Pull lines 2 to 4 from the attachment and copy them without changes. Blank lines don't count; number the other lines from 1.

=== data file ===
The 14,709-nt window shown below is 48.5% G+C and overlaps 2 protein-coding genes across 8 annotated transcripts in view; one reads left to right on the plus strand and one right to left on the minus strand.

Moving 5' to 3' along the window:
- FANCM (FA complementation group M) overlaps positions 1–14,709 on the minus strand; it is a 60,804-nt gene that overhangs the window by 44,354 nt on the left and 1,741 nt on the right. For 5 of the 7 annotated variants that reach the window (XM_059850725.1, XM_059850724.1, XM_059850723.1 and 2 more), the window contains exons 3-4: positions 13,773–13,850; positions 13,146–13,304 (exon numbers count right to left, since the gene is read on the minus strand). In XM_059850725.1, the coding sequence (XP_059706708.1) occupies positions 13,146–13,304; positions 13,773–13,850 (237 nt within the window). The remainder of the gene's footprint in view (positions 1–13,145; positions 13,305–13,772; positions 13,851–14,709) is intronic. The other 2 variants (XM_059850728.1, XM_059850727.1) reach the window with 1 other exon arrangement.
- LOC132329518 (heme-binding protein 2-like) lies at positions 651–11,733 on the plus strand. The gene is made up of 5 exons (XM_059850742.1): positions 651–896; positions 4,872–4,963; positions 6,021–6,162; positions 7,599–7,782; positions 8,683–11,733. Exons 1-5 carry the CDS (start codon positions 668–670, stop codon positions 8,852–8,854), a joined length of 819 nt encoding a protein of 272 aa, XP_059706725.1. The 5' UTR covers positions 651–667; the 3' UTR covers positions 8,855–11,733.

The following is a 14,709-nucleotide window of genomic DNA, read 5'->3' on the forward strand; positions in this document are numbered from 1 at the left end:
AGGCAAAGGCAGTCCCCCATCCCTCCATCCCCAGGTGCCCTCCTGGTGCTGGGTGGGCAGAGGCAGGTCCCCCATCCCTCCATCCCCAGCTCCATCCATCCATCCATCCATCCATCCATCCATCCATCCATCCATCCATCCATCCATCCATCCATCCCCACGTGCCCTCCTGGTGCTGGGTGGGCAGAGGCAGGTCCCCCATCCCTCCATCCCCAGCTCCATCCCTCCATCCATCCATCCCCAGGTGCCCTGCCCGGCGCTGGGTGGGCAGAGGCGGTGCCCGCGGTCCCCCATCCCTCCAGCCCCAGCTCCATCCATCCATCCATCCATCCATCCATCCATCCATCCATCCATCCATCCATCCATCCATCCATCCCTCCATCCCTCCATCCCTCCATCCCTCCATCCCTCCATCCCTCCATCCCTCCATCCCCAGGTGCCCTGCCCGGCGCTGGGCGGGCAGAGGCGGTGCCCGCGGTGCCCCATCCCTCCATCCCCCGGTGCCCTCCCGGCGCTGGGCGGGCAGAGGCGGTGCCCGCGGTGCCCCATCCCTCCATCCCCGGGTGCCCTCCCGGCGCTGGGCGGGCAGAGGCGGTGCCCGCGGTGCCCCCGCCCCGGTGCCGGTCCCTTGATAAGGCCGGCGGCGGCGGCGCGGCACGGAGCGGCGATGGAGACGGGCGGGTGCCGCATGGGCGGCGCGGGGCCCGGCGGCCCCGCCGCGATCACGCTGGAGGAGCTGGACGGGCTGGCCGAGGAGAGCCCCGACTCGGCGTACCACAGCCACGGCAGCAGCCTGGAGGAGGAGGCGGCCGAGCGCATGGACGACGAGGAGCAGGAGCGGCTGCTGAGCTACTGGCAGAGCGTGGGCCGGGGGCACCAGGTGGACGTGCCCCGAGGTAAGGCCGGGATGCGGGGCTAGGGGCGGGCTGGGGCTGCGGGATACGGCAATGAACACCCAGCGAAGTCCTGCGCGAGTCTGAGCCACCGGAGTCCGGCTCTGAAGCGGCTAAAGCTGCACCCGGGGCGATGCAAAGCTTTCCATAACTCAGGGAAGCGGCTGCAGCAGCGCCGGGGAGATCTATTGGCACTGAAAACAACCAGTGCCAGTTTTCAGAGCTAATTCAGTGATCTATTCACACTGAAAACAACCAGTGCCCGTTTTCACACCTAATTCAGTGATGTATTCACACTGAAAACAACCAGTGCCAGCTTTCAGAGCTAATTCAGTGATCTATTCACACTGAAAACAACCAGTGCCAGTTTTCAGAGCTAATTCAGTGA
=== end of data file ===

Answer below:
Moving 5' to 3' along the window:
- FANCM (FA complementation group M) overlaps positions 1–14,709 on the minus strand; it is a 60,804-nt gene that overhangs the window by 44,354 nt on the left and 1,741 nt on the right. For 5 of the 7 annotated variants that reach the window (XM_059850725.1, XM_059850724.1, XM_059850723.1 and 2 more), the window contains exons 3-4: positions 13,773–13,850; positions 13,146–13,304 (exon numbers count right to left, since the gene is read on the minus strand). In XM_059850725.1, the coding sequence (XP_059706708.1) occupies positions 13,146–13,304; positions 13,773–13,850 (237 nt within the window). The remainder of the gene's footprint in view (positions 1–13,145; positions 13,305–13,772; positions 13,851–14,709) is intronic. The other 2 variants (XM_059850728.1, XM_059850727.1) reach the window with 1 other exon arrangement.
- LOC132329518 (heme-binding protein 2-like) lies at positions 651–11,733 on the plus strand. The gene is made up of 5 exons (XM_059850742.1): positions 651–896; positions 4,872–4,963; positions 6,021–6,162; positions 7,599–7,782; positions 8,683–11,733. Exons 1-5 carry the CDS (start codon positions 668–670, stop codon positions 8,852–8,854), a joined length of 819 nt encoding a protein of 272 aa, XP_059706725.1. The 5' UTR covers positions 651–667; the 3' UTR covers positions 8,855–11,733.